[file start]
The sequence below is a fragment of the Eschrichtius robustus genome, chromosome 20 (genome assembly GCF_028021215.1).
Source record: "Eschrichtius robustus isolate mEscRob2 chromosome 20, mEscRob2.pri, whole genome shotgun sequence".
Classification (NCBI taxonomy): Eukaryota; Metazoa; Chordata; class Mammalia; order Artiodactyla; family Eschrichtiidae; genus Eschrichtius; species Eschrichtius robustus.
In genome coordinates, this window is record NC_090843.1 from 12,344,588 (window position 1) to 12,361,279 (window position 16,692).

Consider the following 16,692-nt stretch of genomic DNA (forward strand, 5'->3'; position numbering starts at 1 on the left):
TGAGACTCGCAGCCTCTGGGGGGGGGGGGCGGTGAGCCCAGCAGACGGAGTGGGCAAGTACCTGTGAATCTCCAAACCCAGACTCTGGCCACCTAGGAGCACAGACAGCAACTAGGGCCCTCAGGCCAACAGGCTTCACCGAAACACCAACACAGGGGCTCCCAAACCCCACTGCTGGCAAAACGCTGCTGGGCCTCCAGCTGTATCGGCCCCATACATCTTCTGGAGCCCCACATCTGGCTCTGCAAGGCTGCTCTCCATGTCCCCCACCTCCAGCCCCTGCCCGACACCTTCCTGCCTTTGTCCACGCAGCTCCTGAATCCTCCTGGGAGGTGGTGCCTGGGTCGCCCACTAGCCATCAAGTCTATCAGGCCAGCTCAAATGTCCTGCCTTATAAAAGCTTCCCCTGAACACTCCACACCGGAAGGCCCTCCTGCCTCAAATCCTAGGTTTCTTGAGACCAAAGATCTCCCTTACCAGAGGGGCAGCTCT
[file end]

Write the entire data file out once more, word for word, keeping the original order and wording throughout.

The sequence below is a fragment of the Eschrichtius robustus genome, chromosome 20 (genome assembly GCF_028021215.1).
Source record: "Eschrichtius robustus isolate mEscRob2 chromosome 20, mEscRob2.pri, whole genome shotgun sequence".
Classification (NCBI taxonomy): Eukaryota; Metazoa; Chordata; class Mammalia; order Artiodactyla; family Eschrichtiidae; genus Eschrichtius; species Eschrichtius robustus.
In genome coordinates, this window is record NC_090843.1 from 12,344,588 (window position 1) to 12,361,279 (window position 16,692).

Consider the following 16,692-nt stretch of genomic DNA (forward strand, 5'->3'; position numbering starts at 1 on the left):
TGAGACTCGCAGCCTCTGGGGGGGGGGGGCGGTGAGCCCAGCAGACGGAGTGGGCAAGTACCTGTGAATCTCCAAACCCAGACTCTGGCCACCTAGGAGCACAGACAGCAACTAGGGCCCTCAGGCCAACAGGCTTCACCGAAACACCAACACAGGGGCTCCCAAACCCCACTGCTGGCAAAACGCTGCTGGGCCTCCAGCTGTATCGGCCCCATACATCTTCTGGAGCCCCACATCTGGCTCTGCAAGGCTGCTCTCCATGTCCCCCACCTCCAGCCCCTGCCCGACACCTTCCTGCCTTTGTCCACGCAGCTCCTGAATCCTCCTGGGAGGTGGTGCCTGGGTCGCCCACTAGCCATCAAGTCTATCAGGCCAGCTCAAATGTCCTGCCTTATAAAAGCTTCCCCTGAACACTCCACACCGGAAGGCCCTCCTGCCTCAAATCCTAGGTTTCTTGAGACCAAAGATCTCCCTTACCAGAGGGGCAGCTCT